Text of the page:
Put A Camera On A Falcon’s Head, And You’ll See How They Are Such Accurate Killers
A BBC documentary inspired an animal researcher to mount minute cameras on birds of prey to understand their lethal hunting strategies. Using social networking media, Suzanne Amador Kane from Haverford College teamed up with falconers around the world to study their behavior. Their findings are published in an article in The Journal of Experimental Biology. The study claims that falcons target their prey by flying at an appropriate speed so that the target appears stationary in the falcon's visual field.
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Several falconers around the globe, at Amador Kane's request, conducted the experiment by attaching the miniaturized spy cameras to backpacks and tiny helmets worn by the falcons. The cameras filmed the predator-prey behavior. Then, Amador Kane and her undergraduate student Marjon Zamani looked the film frame by to study the falcons' pursuit of prey and attempted to either prove or disprove three possible hypothetical hunting strategies.
Very simple: the falcon flies directly at its prey. This strategy is pretty bad; it wastes the predator's time and energy while the prey can easily take evasive action. Under this approach, the prey would always be at the center of the frame in the movie.
The second hypothetical strategy was suggested a decade earlier by Vance Tucker. In this approach, the predator keeps its prey at a specialized visual range: an angle of 40 degrees off center. Falcons, according to Amador Kane have two regions of very sharp vision, one forward and the other 30 degrees to the side. Tucker's suggestion was rejected because Amador Kane and Zamani did not find this evidence in films. This strategy would compel the falcon to fly in a spiral path towards the prey. However, the duo found that the falcon rarely looked beyond 30 degrees.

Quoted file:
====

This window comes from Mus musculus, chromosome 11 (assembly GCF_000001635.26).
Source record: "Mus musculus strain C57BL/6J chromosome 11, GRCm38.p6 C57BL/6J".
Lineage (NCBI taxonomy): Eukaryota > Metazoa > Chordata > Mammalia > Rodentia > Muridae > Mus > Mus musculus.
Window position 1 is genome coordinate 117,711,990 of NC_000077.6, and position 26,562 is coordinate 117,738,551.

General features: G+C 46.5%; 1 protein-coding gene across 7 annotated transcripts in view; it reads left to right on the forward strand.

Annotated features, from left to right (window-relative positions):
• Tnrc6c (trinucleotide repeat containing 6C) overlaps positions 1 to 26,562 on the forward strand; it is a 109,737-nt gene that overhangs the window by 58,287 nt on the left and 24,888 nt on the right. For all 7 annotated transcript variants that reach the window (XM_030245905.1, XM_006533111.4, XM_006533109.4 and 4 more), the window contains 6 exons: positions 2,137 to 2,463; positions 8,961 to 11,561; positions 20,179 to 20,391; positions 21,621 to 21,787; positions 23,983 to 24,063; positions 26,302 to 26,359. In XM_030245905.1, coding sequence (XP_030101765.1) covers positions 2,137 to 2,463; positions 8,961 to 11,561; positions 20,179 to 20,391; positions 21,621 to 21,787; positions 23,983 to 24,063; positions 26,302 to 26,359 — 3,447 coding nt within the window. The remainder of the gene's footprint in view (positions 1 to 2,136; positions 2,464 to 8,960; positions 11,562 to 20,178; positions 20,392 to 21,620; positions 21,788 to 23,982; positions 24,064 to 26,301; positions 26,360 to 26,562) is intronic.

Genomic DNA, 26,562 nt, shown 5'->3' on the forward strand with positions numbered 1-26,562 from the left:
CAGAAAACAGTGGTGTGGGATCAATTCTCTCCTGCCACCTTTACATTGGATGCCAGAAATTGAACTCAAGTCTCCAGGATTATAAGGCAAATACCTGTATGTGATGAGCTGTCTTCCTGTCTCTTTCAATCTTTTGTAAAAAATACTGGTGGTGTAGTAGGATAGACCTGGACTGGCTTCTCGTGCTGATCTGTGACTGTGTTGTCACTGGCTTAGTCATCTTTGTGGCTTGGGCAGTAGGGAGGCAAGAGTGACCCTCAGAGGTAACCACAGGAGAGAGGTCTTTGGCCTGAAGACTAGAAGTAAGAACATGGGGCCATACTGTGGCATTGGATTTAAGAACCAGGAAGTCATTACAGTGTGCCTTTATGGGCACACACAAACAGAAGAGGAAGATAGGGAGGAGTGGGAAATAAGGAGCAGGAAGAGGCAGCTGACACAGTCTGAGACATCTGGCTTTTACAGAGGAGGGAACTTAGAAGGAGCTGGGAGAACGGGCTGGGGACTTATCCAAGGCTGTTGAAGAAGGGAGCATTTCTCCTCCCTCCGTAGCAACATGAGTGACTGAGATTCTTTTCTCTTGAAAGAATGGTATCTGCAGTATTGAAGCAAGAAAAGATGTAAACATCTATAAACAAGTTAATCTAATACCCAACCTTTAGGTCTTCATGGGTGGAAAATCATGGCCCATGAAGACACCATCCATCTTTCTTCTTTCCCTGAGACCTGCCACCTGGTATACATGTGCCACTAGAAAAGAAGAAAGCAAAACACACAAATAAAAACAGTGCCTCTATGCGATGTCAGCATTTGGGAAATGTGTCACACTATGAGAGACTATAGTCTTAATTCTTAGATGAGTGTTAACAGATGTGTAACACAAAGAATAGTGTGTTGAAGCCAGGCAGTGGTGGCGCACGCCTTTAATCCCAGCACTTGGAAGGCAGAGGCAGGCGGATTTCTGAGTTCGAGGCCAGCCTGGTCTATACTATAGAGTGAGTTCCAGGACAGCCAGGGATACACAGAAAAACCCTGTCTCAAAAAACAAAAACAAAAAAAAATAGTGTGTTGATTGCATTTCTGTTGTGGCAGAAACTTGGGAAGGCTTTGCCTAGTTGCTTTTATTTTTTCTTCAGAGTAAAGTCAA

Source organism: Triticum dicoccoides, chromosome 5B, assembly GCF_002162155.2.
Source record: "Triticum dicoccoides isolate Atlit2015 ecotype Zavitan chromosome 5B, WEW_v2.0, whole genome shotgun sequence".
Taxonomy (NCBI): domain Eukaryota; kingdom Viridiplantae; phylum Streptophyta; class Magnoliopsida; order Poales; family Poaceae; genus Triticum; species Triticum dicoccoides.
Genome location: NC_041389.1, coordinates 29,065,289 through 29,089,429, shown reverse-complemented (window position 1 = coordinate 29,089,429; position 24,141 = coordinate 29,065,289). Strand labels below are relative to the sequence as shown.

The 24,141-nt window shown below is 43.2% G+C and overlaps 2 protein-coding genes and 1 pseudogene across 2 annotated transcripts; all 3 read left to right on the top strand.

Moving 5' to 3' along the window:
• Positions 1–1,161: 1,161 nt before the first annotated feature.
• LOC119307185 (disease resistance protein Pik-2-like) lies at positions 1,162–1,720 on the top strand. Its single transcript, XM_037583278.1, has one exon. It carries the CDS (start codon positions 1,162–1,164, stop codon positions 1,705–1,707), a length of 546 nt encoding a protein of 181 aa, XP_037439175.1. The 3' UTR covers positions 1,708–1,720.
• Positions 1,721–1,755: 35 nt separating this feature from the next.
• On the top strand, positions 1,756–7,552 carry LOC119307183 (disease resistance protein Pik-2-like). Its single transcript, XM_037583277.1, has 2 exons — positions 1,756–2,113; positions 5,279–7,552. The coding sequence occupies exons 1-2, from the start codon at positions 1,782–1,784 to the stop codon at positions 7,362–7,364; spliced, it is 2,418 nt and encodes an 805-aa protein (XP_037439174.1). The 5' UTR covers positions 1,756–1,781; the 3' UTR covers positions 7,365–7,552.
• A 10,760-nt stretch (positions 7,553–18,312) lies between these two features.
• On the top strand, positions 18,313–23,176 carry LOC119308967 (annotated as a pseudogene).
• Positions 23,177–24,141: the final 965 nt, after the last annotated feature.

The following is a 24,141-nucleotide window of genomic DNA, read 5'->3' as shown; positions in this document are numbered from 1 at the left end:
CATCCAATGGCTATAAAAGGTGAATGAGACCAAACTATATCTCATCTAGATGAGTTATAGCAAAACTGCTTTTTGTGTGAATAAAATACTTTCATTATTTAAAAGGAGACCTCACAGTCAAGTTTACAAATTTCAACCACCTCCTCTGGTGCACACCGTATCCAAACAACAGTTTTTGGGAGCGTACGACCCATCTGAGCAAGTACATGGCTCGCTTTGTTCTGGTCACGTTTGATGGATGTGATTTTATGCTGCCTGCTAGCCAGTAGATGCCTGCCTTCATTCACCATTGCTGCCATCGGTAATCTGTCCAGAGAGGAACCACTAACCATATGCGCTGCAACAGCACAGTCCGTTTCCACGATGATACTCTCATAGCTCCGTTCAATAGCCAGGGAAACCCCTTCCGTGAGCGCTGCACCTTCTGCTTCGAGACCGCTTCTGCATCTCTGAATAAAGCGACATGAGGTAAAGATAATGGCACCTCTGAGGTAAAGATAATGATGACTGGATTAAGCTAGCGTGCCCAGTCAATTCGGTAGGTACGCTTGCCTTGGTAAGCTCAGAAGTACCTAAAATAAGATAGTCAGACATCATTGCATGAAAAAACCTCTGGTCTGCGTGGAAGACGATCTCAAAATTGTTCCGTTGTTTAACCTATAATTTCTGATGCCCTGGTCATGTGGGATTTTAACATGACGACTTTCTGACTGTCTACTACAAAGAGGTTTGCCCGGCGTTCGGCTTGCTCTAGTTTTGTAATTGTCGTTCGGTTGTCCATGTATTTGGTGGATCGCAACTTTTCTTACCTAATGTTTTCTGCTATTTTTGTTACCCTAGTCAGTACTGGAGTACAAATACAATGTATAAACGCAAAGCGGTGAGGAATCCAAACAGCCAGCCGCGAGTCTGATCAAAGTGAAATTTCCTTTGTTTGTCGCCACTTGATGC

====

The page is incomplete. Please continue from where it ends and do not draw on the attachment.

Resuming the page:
The last proposed strategy is that the falcon, while fixing its prey in sight, maneuvers in a way that helps it keep the prey's image motionless against the background. This approach would help the falcon swoop directly on to the prey in the least possible time. This strategy, according to Amador Kane offers two advantages. The first advantage is that the prey stays in the central visual field of the predator, rather than off to one side, and the second advantage is that the victim cannot see the striking predator up until the time when it actually strikes.
This strategy appeared most logical and appealing to Amador Kane and Zamani. Other animals like bats, and even human follow the same strategy according to Amador. "Think about chasing a toddler around in the playground: they keep zigging and zagging away from you... so you just have to head them off," Amador Kane said.
Photo of falcon vis Shutterstock.
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